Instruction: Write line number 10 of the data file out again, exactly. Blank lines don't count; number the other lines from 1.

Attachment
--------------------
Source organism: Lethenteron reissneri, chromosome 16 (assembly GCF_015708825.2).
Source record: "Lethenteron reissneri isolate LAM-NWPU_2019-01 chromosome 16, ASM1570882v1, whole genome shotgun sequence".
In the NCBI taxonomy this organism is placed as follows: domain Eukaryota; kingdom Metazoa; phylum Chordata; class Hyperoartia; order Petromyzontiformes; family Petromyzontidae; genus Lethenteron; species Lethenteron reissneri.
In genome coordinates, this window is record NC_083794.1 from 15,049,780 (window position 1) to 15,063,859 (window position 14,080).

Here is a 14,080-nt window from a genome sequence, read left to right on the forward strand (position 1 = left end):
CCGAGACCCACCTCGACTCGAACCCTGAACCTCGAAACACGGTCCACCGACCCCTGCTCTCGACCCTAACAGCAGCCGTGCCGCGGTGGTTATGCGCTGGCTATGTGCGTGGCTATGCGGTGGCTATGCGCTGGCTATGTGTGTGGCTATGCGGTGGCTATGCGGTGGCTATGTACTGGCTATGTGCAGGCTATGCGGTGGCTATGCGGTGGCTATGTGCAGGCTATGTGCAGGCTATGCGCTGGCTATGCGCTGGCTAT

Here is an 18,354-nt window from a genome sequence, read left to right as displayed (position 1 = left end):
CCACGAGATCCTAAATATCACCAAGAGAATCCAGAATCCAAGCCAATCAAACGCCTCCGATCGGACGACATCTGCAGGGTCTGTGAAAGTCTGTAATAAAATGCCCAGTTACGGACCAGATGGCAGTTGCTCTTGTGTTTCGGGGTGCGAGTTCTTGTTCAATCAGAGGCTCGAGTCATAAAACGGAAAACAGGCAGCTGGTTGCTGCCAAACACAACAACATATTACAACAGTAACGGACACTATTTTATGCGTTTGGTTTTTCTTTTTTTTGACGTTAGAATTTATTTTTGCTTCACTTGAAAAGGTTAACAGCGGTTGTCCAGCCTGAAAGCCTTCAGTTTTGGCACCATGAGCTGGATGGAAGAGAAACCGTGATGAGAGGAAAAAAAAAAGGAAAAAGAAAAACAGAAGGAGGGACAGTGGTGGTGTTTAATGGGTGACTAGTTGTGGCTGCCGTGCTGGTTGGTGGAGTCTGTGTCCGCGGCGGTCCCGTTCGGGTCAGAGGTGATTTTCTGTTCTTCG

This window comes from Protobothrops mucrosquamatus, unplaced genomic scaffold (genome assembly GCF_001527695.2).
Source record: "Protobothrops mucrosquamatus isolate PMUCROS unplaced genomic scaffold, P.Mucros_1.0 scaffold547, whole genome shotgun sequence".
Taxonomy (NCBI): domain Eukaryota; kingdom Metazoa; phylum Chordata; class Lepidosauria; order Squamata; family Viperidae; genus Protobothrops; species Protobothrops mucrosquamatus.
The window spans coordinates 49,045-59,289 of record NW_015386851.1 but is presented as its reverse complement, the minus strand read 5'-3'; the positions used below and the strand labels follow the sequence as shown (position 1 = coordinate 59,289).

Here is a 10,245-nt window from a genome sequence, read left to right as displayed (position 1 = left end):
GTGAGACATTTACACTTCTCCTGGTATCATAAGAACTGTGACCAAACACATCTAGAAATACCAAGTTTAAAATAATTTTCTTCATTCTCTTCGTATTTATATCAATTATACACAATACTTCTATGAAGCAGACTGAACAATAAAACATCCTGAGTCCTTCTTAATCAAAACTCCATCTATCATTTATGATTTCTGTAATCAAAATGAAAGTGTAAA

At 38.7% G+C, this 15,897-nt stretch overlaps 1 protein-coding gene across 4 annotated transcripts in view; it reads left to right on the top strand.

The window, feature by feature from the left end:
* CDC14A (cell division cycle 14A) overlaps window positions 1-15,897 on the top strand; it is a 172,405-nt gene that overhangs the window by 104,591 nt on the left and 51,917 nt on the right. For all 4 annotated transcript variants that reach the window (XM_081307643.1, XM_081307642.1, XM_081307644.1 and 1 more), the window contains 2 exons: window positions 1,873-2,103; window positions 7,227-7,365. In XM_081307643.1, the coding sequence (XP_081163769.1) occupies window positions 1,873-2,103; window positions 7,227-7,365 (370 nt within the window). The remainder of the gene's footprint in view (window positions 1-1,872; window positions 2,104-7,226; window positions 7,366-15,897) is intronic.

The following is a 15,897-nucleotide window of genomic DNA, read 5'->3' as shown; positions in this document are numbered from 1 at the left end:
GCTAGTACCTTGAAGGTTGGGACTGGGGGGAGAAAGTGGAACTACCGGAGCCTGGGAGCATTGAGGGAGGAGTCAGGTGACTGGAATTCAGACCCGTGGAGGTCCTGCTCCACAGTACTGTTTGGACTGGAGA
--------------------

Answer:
Source record: "Protobothrops mucrosquamatus isolate PMUCROS unplaced genomic scaffold, P.Mucros_1.0 scaffold547, whole genome shotgun sequence".